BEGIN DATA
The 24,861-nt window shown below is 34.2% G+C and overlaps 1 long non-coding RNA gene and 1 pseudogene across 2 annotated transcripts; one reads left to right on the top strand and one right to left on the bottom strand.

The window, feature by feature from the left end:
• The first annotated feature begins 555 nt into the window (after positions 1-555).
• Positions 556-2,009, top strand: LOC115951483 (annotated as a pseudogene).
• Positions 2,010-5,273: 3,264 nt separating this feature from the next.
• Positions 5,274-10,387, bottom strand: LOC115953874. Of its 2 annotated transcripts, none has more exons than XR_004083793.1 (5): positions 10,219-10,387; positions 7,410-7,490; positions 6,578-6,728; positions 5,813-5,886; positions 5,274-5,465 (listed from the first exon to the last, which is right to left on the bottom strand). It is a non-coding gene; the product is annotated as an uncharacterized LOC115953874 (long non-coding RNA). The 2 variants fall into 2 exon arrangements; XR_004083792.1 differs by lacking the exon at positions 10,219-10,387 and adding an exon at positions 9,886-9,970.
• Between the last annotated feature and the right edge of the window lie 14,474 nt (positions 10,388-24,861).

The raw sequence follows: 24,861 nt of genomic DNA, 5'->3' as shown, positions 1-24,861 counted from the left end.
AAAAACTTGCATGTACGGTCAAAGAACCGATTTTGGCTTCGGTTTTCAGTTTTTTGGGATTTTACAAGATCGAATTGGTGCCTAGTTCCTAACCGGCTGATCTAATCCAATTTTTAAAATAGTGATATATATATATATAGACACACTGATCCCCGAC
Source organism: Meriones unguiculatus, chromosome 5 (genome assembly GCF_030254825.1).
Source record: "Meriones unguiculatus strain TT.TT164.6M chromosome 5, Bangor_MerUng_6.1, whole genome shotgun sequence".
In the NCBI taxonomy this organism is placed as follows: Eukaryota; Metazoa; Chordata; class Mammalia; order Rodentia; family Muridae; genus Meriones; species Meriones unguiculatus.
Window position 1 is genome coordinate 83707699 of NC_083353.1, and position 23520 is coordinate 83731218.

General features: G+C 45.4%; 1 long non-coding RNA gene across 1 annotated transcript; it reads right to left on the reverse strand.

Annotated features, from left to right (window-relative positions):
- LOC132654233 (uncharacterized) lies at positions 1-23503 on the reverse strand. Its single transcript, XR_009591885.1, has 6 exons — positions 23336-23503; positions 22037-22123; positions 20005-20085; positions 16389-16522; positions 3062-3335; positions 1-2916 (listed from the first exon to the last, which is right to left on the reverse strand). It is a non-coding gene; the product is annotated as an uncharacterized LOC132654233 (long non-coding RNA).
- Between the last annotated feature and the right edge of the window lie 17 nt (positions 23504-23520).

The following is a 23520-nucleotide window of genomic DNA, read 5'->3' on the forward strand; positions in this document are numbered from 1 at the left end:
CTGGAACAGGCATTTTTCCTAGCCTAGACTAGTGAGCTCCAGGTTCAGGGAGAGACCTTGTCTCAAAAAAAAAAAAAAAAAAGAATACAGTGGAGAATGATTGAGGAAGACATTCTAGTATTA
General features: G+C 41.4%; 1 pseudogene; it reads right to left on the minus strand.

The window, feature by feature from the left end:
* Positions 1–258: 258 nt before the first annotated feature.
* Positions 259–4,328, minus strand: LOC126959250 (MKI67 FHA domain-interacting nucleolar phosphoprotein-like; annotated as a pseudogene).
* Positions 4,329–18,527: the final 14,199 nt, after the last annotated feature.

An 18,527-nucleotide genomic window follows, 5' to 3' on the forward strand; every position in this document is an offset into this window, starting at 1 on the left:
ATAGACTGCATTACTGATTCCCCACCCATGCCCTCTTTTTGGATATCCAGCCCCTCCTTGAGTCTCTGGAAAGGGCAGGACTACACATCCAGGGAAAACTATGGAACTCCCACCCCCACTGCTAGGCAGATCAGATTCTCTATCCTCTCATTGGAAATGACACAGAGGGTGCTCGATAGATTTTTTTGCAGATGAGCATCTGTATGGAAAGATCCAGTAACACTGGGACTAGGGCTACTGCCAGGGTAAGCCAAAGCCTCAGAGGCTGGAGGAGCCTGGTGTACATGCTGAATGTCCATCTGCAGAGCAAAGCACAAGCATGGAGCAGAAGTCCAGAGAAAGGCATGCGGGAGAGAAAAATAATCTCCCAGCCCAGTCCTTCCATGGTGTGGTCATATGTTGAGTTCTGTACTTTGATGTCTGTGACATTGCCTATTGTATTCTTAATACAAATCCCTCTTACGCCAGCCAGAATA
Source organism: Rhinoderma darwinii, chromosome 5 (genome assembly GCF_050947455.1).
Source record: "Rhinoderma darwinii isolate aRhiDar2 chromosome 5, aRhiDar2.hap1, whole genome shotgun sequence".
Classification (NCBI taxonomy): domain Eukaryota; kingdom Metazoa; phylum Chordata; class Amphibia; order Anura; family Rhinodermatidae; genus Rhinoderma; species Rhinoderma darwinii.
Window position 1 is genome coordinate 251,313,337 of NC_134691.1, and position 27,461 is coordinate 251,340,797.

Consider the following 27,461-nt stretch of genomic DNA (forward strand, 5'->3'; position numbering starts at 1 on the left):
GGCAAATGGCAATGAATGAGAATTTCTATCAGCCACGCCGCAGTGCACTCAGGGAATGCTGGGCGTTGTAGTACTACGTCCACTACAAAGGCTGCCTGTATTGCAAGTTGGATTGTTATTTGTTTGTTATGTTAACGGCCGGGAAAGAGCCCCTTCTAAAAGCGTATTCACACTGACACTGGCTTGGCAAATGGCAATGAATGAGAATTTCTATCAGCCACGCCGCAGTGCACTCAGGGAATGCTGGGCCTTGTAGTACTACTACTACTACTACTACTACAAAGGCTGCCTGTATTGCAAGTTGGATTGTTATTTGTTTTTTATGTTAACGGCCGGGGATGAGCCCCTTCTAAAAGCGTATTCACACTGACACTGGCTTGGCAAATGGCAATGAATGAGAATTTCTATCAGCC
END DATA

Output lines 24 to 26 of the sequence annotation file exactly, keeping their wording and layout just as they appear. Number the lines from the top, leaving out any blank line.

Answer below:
* Positions 4,329–18,527: the final 14,199 nt, after the last annotated feature.

An 18,527-nucleotide genomic window follows, 5' to 3' on the forward strand; every position in this document is an offset into this window, starting at 1 on the left:
ATAGACTGCATTACTGATTCCCCACCCATGCCCTCTTTTTGGATATCCAGCCCCTCCTTGAGTCTCTGGAAAGGGCAGGACTACACATCCAGGGAAAACTATGGAACTCCCACCCCCACTGCTAGGCAGATCAGATTCTCTATCCTCTCATTGGAAATGACACAGAGGGTGCTCGATAGATTTTTTTGCAGATGAGCATCTGTATGGAAAGATCCAGTAACACTGGGACTAGGGCTACTGCCAGGGTAAGCCAAAGCCTCAGAGGCTGGAGGAGCCTGGTGTACATGCTGAATGTCCATCTGCAGAGCAAAGCACAAGCATGGAGCAGAAGTCCAGAGAAAGGCATGCGGGAGAGAAAAATAATCTCCCAGCCCAGTCCTTCCATGGTGTGGTCATATGTTGAGTTCTGTACTTTGATGTCTGTGACATTGCCTATTGTATTCTTAATACAAATCCCTCTTACGCCAGCCAGAATA